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The Master Manipulator: Bills safeties under the gun vs. Drew Brees

Buffalo Bills safeties Micah Hyde and Jordan Poyer know they will be in dangerous cross hairs Sunday against the New Orleans Saints.

Drew Brees is one of the greatest manipulators of safeties ever to play quarterback.

"He's skilled at what he does, and throwing off DBs is just one of the many skills that he has," Hyde said. "He uses his vision to hold the safety in the middle of the field. He does a lot of things to try to keep you from not being able to get a jump on the ball. That's why he's one of the best in the league."

Brees ranks third in NFL history in both passing yards and touchdown passes and No. 1 in completion percentage. In terms of athleticism, accuracy and instincts, he ranks with any of the greatest QBs ever to play. When it comes to pure arm strength, he's not at the top of the class, with the likes of John Elway, Brett Favre, Dan Marino or Jim Kelly.

It doesn't matter. Brees is a great downfield thrower.

One reason is Brees' underappreciated subtle movement ability in the pocket. All good quarterbacks look off their intended receivers. Brees has taken the art to another level. When Brees drops back at New Era Field Sunday, watch for his pump-fakes, semi-pumps, shoulder shrugs and twitches. All are designed to create a tad more space for him to squeeze tight throws to downfield receivers against zone coverage.

"It looks like he looks through the bottom of his facemask," Hyde said. "You try to read his eyes that way. From there, he uses the pump. Sometimes he has a couple hitch steps, a couple pump fakes. Sometimes he even just raises the ball up without even pump-faking. You think it's coming out because in the back end it's hard to see, especially with a shorter guy like that. You see the ball moving and you think it's coming out so you might break on it."

The key, says Poyer: "It makes you stay a little bit more disciplined in the post. You can't go off any pumps or anything. You just have to play a little more disciplined."

Saints coach Sean Payton says Brees' ability to manipulate stems from his remarkable ability to read the defense, not just pre-snap but after the ball is snapped.

"I think one of the traits we're always trying to measure with the college class is the ability to process," Payton said. "So let's for argument's sake, remove IQ. You want real good football intelligence. But this ability to process quickly – single safety, pressure, Cover 2, quarters, there's a Mike linebacker – all the nuances of space. And then what can and can't you do to help improve your primary read or your secondary read?"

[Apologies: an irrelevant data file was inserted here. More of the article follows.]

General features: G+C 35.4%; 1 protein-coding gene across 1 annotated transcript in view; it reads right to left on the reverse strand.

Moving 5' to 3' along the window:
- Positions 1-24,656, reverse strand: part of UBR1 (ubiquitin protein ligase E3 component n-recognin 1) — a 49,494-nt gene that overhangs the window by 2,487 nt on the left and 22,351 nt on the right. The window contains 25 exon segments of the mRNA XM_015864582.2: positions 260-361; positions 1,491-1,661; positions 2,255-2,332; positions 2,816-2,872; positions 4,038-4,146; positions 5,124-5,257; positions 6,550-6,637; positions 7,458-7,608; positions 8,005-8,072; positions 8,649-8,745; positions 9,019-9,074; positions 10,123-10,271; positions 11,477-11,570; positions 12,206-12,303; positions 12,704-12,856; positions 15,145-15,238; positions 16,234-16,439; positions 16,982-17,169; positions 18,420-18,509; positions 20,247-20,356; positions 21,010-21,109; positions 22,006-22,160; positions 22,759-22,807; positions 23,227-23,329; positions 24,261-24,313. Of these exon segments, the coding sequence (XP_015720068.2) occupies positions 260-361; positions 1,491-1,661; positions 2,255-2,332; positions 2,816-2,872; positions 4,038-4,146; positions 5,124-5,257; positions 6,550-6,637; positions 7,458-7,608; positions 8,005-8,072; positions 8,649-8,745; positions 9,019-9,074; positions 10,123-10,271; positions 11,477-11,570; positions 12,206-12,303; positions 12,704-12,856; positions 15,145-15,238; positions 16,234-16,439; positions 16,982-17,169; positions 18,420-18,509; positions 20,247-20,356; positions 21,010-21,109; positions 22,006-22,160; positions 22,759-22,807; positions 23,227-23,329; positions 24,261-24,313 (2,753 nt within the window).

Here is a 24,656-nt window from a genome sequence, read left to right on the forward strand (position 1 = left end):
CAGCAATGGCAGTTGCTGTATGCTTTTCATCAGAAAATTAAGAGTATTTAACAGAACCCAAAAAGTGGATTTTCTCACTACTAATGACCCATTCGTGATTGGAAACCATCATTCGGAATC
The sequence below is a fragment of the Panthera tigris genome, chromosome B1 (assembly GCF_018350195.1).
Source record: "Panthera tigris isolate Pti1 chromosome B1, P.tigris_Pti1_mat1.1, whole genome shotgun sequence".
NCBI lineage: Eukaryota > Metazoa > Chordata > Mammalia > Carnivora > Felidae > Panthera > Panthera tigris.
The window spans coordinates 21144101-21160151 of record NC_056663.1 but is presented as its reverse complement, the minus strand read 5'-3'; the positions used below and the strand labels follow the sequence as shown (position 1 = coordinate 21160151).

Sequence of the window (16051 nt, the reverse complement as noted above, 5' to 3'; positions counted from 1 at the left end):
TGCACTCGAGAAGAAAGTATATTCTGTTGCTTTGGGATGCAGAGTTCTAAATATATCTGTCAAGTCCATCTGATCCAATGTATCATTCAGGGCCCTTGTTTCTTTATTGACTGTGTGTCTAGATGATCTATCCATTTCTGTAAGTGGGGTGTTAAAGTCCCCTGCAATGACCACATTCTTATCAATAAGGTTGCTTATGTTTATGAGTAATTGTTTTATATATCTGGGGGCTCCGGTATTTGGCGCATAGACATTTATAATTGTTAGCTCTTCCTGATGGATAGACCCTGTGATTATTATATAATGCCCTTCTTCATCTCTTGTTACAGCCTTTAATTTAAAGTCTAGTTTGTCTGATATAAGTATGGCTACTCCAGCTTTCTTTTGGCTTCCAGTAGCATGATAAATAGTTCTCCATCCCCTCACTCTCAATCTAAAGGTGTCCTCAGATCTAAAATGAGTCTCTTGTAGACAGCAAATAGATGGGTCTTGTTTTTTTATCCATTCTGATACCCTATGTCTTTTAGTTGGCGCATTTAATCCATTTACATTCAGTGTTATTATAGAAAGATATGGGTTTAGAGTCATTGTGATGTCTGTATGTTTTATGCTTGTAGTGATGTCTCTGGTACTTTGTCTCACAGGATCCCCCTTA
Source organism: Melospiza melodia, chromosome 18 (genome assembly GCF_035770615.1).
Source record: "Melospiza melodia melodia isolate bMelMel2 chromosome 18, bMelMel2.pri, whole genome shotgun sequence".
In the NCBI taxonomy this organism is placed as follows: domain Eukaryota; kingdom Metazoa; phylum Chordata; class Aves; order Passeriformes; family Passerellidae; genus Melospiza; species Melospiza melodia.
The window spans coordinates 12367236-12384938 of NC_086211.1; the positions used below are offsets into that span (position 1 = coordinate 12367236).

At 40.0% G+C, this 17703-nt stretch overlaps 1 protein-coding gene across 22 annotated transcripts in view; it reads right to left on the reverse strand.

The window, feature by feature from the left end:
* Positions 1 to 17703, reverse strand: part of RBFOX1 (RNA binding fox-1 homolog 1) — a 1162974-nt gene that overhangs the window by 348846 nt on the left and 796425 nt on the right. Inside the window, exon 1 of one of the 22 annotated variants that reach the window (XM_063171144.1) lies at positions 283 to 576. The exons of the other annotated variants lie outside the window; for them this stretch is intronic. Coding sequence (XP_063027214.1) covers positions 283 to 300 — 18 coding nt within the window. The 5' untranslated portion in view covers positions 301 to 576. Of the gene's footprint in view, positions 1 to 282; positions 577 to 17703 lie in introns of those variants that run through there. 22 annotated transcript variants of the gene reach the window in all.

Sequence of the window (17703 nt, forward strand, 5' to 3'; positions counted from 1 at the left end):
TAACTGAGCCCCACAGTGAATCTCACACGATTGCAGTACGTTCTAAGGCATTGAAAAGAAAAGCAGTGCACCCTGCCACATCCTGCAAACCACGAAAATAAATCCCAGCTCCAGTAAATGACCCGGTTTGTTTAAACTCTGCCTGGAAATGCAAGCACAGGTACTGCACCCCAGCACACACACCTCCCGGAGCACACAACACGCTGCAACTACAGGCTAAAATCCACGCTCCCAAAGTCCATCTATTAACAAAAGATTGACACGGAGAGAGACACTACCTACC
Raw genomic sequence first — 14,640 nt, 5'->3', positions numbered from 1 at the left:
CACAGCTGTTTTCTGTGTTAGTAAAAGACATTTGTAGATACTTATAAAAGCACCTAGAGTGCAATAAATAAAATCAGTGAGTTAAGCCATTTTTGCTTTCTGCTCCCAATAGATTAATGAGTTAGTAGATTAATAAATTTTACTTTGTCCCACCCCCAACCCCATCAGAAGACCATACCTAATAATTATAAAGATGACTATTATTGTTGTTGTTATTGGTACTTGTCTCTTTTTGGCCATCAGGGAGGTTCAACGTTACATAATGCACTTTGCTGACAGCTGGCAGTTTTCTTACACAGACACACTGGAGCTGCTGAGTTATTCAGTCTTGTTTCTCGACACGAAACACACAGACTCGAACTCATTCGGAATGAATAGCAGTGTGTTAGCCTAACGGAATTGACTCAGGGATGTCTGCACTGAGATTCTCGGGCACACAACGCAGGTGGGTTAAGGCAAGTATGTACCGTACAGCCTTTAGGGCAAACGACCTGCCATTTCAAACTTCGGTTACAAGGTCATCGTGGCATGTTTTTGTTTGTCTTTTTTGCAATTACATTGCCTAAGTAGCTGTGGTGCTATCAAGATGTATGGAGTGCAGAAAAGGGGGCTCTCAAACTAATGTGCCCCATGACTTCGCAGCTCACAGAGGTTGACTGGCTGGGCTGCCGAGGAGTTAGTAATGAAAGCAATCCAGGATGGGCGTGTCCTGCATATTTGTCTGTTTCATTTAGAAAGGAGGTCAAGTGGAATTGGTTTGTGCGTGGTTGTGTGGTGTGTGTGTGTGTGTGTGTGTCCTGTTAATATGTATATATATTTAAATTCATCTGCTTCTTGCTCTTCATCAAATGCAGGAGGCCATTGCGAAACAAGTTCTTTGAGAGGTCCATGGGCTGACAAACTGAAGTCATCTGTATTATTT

"I do think he gets through the progression quickly," Payton said. "Not just him but some of these guys playing at such a high level. ... That moment the ball is snapped to the top of their drop – 3, 5 or 7 steps – is quickly processed. I think a gift and something he's developed."

Brees' career-best completion percentage is not just built on quick slants and check-downs. He ranks tied for second this season in accuracy on passes 20-or-more yards downfield (17 for 34, 50.0), according to Pro Football Focus. He has been among the top three in 20-plus accuracy six of the past nine years. He was No. 2 last year in passing yards on throws of 20-plus yards.

The cat-and-mouse game between the quarterback and deep safeties is more intricate than many realize.

Hyde says he looks for various "tells" in trying to gauge where a quarterback is going with the ball. One is watching the stripe down the middle of a QB's helmet.

"Every coach has their own little thing," Hyde said Wednesday on the Tim Graham Show on Radio 1270. "Pay attention to the front shoulder, pay attention to the helmet stripe. Try to see the ball come out, kind of like a pitcher, see the release. There's plenty of things.

"But at the end of the day when you're 20 yards back and you're trying to focus on this quarterback and get reads off him, it's pretty hard," Hyde said. "The one thing I try to do is the shoulder to the middle of the helmet, the stripe, just because obviously he's using his eyes. Once that shoulder gets brought into it and the ball comes up, just try to make a play."

The Bills will try their best to disguise coverages, as they do every week. One way the Saints respond is by running at a fast pace.

"It's not necessarily a no-huddle," Hyde said. "They switch personnel and they just go, go, go. You have to for sure get lined up. If you can disguise on top of that, you're obviously going to try to do so. But they're a quick offense. They get lined up, they snap the ball."

"You have to give the quarterback different looks or else they'll sit back there and dice you up all day," Poyer said.

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